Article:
- ↵Benedict CR, Johnstone DE, Weiner DH, Bourassa MG, Bittner V, Kay R, Kirlin P, Greenberg B, Kohn RM, Nicklas JM, McIntyre K, Quinones MA, Yusuf S. Relation of neurohumoral activation to clinical variables and degree of ventricular dysfunction: a report from the Registry of Studies of Left Ventricular Dysfunction. SOLVD Investigators. J Am Coll Cardiol. 1994;23:1410–1420.
- ↵Klein L, Massie BM, Leimberger JD, O'Connor CM, Piña IL, Adams KF Jr., Califf RM, Gheorghiade M; OPTIME‐CHF Investigators . Admission or changes in renal function during hospitalization for worsening heart failure predict postdischarge survival: results from the Outcomes of a Prospective Trial of Intravenous Milrinone for Exacerbations of Chronic Heart Failure (OPTIME‐CHF). Circ Heart Fail. 2008;1:25–33.
- ↵Verbrugge FH, Steels P, Grieten L, Nijst P, Tang WH, Mullens W. HN in acute decompensated heart failure: depletion versus dilution. J Am Coll Cardiol. 2015;65:480–492.
- ↵Gheorghiade M, Abraham WT, Albert NM, Gattis Stough W, Greenberg BH, O'Connor CM, She L, Yancy CW, Young J, Fonarow GC;; OPTIMIZE‐HF Investigators Coordinators . Relationship between admission serum sodium concentration and clinical outcomes in patients hospitalized for heart failure: an analysis from the OPTIMIZE‐HF registry. Eur Heart J 2007;8:980–988.
- ↵Gheorghiade M, Abraham WT, Albert NM, Greenberg BH, O'Connor CM, She L, Stough WG, Yancy CW, Young JB, Fonarow GC; OPTIMIZE‐HF Investigators and Coordinators . Systolic blood pressure at admission, clinical characteristics, and outcomes in patients hospitalized with acute heart failure. JAMA. 2006;296:2217–2226.
- ↵Kearney MT, Fox KA, Lee AJ, Prescott RJ, Shah AM, Batin PD, Baig W, Lindsay S, Callahan TS, Shell WE, Eckberg DL, Zaman AG, Williams S, Neilson JM, Nolan J. Predicting death due to progressive heart failure in patients with mild‐to‐moderate chronic heart failure. J Am Coll Cardiol. 2002;40:1801–1808.
- ↵Klein L, O'Connor CM, Leimberger JD, Gattis‐Stough W, Piña IL, Felker GM, Adams KF Jr., Califf RM, Gheorghiade M; OPTIME‐CHF Investigators . Lower serum sodium is associated with increased short‐term mortality in hospitalized patients with worsening heart failure: results from the Outcomes of a Prospective Trial of Intravenous Milrinone for Exacerbations of Chronic Heart Failure (OPTIME‐CHF) study. Circulation. 2005;111:2454–2460.
- ↵Herrero‐Puente P, Marino‐Genicio R, Martín‐Sánchez FJ, Vázquez‐Alvarez J, Jacob J, Bermudez M, Llorens P, Miró O, Pérez‐Durá MJ, Gil V, Alonso‐Morilla A; Members of the ICA‐SEMES group (Annex 1) . Characteristics of acute heart failure in very elderly patients – EVE study (EAHFE very elderly). Eur J Intern Med. 2014;25:463–470.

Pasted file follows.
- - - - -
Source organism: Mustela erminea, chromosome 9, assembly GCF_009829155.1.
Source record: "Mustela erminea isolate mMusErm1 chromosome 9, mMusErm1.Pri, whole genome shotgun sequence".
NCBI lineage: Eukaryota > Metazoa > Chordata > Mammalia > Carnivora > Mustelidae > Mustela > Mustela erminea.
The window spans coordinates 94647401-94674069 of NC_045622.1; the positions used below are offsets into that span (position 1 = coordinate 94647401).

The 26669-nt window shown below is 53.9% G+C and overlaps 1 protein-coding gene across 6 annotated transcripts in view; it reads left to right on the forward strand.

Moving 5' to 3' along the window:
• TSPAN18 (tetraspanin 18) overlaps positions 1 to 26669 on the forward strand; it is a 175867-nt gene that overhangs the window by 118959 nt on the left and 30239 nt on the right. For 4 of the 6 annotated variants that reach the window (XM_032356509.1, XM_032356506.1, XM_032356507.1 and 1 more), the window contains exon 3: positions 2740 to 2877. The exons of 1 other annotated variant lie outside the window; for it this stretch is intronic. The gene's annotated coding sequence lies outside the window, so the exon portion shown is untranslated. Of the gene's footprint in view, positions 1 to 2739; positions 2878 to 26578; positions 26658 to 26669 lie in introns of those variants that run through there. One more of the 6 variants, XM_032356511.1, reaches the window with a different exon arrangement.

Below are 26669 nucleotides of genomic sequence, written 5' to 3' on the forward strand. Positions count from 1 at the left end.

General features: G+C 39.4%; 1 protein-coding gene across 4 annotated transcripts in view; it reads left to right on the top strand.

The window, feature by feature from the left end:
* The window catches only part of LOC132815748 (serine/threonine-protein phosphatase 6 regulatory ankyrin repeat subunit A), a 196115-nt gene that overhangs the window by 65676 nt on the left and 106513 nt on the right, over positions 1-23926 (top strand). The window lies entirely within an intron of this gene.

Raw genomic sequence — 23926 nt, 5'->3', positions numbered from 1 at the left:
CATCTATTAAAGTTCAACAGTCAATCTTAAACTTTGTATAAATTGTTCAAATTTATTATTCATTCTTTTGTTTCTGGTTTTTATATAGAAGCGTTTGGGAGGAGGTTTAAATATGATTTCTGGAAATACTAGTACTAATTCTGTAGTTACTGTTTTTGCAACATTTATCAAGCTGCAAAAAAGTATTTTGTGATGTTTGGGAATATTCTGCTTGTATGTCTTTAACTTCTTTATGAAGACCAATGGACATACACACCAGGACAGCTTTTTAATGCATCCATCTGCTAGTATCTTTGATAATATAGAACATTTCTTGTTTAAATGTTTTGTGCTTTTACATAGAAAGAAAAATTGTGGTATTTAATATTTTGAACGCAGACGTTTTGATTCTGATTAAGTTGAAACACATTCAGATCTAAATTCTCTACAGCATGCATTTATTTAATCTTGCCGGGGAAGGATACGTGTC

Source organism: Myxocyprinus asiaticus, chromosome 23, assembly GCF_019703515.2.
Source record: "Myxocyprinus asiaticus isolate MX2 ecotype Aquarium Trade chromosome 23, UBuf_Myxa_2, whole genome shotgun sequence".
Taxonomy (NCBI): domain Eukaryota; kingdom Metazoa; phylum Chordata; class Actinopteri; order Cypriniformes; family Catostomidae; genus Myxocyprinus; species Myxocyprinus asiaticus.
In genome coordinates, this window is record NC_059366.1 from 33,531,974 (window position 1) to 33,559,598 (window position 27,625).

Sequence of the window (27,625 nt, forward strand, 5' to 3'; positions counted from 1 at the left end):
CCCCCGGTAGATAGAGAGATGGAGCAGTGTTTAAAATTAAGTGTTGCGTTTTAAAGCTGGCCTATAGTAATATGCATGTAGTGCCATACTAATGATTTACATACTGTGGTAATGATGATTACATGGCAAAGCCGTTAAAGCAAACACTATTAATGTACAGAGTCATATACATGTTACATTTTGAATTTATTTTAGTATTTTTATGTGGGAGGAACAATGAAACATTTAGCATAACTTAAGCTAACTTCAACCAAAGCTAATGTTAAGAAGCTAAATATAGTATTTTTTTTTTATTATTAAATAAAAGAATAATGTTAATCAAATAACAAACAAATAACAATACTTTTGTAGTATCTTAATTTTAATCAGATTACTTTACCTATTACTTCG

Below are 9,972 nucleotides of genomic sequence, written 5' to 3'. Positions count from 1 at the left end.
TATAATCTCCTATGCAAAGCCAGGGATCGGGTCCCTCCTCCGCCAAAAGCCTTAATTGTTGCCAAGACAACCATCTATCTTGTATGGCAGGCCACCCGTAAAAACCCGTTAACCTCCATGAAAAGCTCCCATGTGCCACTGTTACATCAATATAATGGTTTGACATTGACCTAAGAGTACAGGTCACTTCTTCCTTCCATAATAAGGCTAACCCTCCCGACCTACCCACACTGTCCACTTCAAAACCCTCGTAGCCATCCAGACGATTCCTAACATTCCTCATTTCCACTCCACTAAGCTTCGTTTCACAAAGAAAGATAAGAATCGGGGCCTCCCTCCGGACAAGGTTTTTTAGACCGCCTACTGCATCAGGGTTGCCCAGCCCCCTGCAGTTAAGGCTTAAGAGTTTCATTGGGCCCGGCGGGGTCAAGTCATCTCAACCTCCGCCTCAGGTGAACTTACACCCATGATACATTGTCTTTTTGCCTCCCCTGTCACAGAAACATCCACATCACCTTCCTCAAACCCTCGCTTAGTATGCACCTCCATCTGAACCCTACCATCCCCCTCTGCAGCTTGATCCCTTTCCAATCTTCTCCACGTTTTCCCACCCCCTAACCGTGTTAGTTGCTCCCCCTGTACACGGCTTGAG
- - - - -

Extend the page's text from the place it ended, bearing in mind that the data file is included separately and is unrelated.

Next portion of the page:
- ↵Amin A, Deitelzweig S, Christian R, Friend K, Lin J, Lowe TJ. Healthcare resource burden associated with HN among patients hospitalized for heart failure in the US. J Med Econ. 2013;16:415–420.
- ↵Allen LA, Gheorghiade M, Reid KJ, Dunlay SM, Chan PS, Hauptman PJ, Zannad F, Konstam MA, Spertus JA. Identifying patients hospitalized with heart failure at risk for unfavorable future quality of life. Circ Cardiovasc Qual Outcomes. 2011;4:389–398.
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- ↵Hauptman PJ, Greenberg A, Verbalis JG, Amin A, Sigal S, Chiong J, Chase S, Dasta J. Design of a prospective, multinational registry to evaluate patients hospitalized with HN: the HN Registry. Open Access J Clin Trials. 2013;5:93–100.
- ↵Yancy CW, Jessup M, Bozkurt B, Butler J, Casey DE Jr., Drazner MH, Fonarow GC, Geraci SA, Horwich T, Januzzi JL, Johnson MR, Kasper EK, Levy WC, Masoudi FA, McBride PE, McMurray JJ, Mitchell JE, Peterson PN, Riegel B, Sam F, Stevenson LW, Tang WH, Tsai EJ, Wilkoff BL; American College of Cardiology Foundation; American Heart Association Task Force on Practice Guidelines . ACCF/AHA guideline for the management of heart failure: a report of the American College of Cardiology Foundation/American Heart Association Task Force on Practice Guidelines. J Am Coll Cardiol. 2013;2013:e147–e239.
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- ↵Hauptman PJ, Burnett J, Gheorghiade M, Grinfeld L, Konstam MA, Kostic D, Krasa HB, Maggioni A, Ouyang J, Swedberg K, Zannad F, Zimmer C, Udelson JE; Everest Investigators . Clinical course of patients with hyponatremia and decompensated systolic heart failure and the effect of vasopressin receptor antagonism with tolvaptan. J Card Fail. 2013;19:390–397.